National Inland Waterways Authority HQ (NIWA),
P. M. B. 1004,
Adankolo New Layout,
Lokoja – Kogi State.
NIWA was formerly the Inland Waterways Department (IWD), which was the oldest Operational Department in the Ministry of Transport from 1956 up to late 1997. It is a statutory body, 100% owned by the Federal Government of Nigeria as a parastatal under the Federal Ministry of Transport. NIWA was established through Decree No. 13 of 1997 and commenced operations fully in 1998.
The Authority has 10 Area Offices and a Liaison Office at the following locations: –
– Lokoja, Kogi State – Head Quarters
– Lokoja, Kogi State – Area Office
– Makurdi, Benue State – “
– Ibi, Taraba State – “
– Calabar, Cross River State – “
– Onitsha, Anambra State – “
– Warri, Delta State – “
– Port Harcourt, Rivers State – “
– Ikoyi & Marina, Lagos State – “
– Yelwa/Yauri, Kebbi State – “
– Igbokoda – Area Office
– Maritime House, Abuja – Liaison Office
The major business activities of NIWA include the following: –
– Improvement and development of the Inland Waterways for Navigation.
– Provision of an alternative mode of transportation for evacuation of economic goods and persons.
– Execution of the objectives of the National Transport Policy as they concern NIWA.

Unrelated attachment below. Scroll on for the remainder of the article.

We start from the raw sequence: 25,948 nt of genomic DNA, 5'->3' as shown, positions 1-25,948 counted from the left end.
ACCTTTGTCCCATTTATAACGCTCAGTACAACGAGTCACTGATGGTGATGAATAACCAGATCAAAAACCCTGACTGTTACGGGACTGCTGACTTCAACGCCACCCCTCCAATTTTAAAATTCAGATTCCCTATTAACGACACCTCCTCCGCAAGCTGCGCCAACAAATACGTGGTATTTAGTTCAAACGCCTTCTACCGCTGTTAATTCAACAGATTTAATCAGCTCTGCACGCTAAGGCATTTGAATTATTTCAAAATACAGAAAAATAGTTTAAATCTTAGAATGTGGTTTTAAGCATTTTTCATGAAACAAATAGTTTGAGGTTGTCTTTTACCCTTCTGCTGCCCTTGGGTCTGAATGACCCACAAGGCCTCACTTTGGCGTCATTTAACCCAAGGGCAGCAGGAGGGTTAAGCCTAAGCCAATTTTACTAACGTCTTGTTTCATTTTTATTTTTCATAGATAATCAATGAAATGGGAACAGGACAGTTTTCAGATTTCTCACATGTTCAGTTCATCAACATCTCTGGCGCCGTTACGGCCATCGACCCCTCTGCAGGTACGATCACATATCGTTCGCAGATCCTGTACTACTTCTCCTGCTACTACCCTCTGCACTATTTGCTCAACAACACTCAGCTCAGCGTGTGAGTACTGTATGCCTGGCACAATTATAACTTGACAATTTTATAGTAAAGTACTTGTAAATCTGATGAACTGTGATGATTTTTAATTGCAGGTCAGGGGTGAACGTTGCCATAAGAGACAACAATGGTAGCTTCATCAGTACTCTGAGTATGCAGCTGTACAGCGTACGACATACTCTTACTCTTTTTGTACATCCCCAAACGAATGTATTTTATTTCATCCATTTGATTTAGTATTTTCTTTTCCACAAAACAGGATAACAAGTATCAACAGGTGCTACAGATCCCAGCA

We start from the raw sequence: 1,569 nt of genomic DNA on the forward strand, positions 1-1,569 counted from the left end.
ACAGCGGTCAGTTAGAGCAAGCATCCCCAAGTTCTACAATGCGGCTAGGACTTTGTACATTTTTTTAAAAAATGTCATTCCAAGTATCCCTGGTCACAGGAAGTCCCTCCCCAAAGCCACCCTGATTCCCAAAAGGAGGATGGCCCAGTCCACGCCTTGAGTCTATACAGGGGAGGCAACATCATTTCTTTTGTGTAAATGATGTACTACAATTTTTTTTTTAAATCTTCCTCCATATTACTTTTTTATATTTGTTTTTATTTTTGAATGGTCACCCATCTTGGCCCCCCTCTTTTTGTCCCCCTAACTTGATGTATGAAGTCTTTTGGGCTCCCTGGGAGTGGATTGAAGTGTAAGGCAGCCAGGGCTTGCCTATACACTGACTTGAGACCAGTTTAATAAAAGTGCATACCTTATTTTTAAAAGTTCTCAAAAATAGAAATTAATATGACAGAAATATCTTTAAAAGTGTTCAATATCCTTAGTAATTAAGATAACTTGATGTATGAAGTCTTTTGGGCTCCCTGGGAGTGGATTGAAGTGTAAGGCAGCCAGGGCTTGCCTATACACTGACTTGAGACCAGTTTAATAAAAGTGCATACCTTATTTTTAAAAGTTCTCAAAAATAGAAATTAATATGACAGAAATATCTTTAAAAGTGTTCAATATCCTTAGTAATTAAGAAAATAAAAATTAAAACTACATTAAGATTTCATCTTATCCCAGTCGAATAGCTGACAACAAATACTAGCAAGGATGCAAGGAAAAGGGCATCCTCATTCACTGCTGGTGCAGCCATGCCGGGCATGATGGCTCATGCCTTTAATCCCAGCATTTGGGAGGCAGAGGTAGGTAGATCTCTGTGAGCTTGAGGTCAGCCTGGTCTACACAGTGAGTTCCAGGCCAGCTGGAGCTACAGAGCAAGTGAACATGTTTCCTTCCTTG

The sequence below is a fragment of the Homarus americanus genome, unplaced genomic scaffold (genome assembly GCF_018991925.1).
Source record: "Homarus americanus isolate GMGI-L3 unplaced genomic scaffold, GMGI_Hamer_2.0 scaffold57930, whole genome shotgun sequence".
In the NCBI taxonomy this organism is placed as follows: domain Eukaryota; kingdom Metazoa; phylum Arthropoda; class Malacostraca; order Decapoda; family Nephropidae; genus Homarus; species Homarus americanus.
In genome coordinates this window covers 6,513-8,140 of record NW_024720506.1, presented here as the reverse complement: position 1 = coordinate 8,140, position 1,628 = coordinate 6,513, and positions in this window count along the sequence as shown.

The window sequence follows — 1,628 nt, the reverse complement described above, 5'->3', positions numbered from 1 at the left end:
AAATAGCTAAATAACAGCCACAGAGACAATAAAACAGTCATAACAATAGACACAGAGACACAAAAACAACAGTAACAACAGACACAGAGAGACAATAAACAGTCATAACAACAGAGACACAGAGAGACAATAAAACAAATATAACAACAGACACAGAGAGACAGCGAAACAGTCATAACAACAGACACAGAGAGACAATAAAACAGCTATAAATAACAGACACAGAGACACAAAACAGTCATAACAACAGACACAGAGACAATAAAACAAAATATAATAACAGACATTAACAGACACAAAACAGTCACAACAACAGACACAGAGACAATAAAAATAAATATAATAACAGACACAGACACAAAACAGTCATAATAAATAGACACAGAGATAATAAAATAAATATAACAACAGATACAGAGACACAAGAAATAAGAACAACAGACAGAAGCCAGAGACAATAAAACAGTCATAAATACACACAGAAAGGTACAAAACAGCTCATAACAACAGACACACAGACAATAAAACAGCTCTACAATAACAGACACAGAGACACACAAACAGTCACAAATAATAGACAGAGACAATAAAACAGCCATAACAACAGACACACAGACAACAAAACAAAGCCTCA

– Issuance and control of licenses for inland navigation, piers, jetties, dockyards etc.
– Operation of ferry services within the inland waterways system.
– Financing capital development and maintenance dredging.
– Undertaking of hydrological and hydrographical survey.
– Approval and control of all jetties and dockyards.
– Undertaking acquisition, leasing and hiring of properties etc.
– 3 standard functional dockyards at Warri, Port Harcourt & Lokoja.
– Jetties located at Lagos, Onitsha, Port Harcourt, Calabar & Warri.
– 35 Vessels, of which 3 are functional.
– 200 housing units at Warri.
– 100 housing units at Lagos.
The establishment of NIWA is a recent development. A draft transport policy is being prepared and has already taken its establishment into cognisance. The Authority has the following regulatory functions that include: